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How Folate Deficiency May Be Tied to Mental Health Disorders, Infertility

How Folate Deficiency Ties In to Mental Health Disorders, Infertility

Folate deficiency has been associated with mental illness, age-related dementia, infertility and fetal deformation of the brain and spinal cord (neural tube defects).

But so far, researchers have been unable to determine causality; that is, whether folate deficiency directly causes the disorders or whether the disorders are caused by a secondary effect of folate deficiency.

In a new Danish study, researchers from the University of Copenhagen show that folate deficiency can directly and severely affect one of the most important processes in the body: cell division. In fact, a deficiency creates far more problems with chromosomal abnormalities than researchers had previously believed, and once a person lacks folate, the resulting damage cannot be reversed.

The researchers therefore encourage people to be more aware of the level of folate in the blood. A blood sample can determine the level of folate in the blood.

Folate is a type of B vitamin found in foods such as legumes, broccoli, spinach, mushrooms, shellfish, bananas, oranges and melon. The Danish Health Authority recommends that pregnant women and women trying to become pregnant take a daily supplement of folic acid.

But everyone, not just pregnant and soon to be pregnant women, should focus on this vitamin, says study author Associate Professor Ying Liu from the Center for Chromosome Stability at the Department of Cellular and Molecular Medicine, UCPH.

“The problem with folate deficiency is that it affects chromosome maintenance, and once a cell has lost a chromosome or part of it, it can never be fixed. That is, once cell division has gone wrong, you cannot fix it subsequently by consuming a lot of folic acid. Once the damage is done, it is irreversible,” Liu said.

“Therefore, we need a guide telling us what the level of folate in the blood in the population in general should be. Once we have that knowledge, we can determine whether a person needs folic acid supplements to make sure the level in the blood is high enough for the cells to reproduce the DNA successfully.”

For the study, the researchers looked at lymphocytes, a type of white blood cell, from men. However, the results would also apply to women, said Liu.

The team analyzed the part of the genome called FRAXA, which contains an extensive genetic code known as the CGG sequence. Here they saw that folate deficiency caused abnormalities in connection with cell division, especially in cells with an abnormally long CGG sequence.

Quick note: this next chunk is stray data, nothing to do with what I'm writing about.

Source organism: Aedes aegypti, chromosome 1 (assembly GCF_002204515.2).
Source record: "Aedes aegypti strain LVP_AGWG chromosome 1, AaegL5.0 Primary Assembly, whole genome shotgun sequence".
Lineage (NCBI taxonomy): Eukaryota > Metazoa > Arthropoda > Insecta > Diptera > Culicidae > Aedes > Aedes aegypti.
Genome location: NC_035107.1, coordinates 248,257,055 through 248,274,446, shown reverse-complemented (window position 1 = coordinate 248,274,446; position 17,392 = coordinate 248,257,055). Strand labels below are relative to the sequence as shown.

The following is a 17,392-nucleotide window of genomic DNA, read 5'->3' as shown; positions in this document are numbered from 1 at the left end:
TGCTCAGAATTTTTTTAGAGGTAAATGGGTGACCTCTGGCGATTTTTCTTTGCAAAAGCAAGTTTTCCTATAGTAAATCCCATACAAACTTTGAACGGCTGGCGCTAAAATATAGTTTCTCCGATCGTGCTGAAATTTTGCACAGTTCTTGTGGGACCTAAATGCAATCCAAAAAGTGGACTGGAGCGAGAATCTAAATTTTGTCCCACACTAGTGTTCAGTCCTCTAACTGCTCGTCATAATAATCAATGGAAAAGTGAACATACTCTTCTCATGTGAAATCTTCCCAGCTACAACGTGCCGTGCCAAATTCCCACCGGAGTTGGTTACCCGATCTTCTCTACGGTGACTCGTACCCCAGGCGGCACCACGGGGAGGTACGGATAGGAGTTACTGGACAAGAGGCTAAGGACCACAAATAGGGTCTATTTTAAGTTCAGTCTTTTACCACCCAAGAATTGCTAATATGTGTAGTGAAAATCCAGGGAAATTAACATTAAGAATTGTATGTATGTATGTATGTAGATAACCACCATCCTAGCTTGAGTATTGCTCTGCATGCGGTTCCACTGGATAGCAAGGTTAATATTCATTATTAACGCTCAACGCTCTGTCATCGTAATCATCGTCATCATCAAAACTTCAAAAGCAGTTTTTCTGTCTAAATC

The researchers also saw how the entire X chromosome became unstable in cases of long-term folate deficiency.

“In the study, we demonstrate that folate deficiency leads to both higher levels of and more harmful chromosome abnormalities than previously known. This causes the daughter cells to inherit the incorrect amount of DNA following cell division or, in some cases, to even lose an entire chromosome. This could explain why folate deficiency is associated with diseases like infertility, mental health disorders and cancer,” Liu said.

Other parts of the genome also contain extensive CGG sequences. The researchers assume that these regions will also be affected by folate deficiency. Next, they hope to map all the areas of the human genome that may be affected by folate deficiency.

The findings are published in the scientific journal PNAS.

Source: University of Copenhagen Faculty of Health and Medical Sciences

How Folate Deficiency Ties In to Mental Health Disorders, Infertility

Traci Pedersen

Traci Pedersen is a professional writer with over a decade of experience. Her work consists of writing for both print and online publishers in a variety of genres including science chapter books, college and career articles, and elementary school curriculum.

APA Reference
Pedersen, T. (2018). How Folate Deficiency Ties In to Mental Health Disorders, Infertility. Psych Central. Retrieved on November 29, 2020, from
Scientifically Reviewed
Last updated: 16 Dec 2018 (Originally: 17 Dec 2018)
Last reviewed: By a member of our scientific advisory board on 16 Dec 2018
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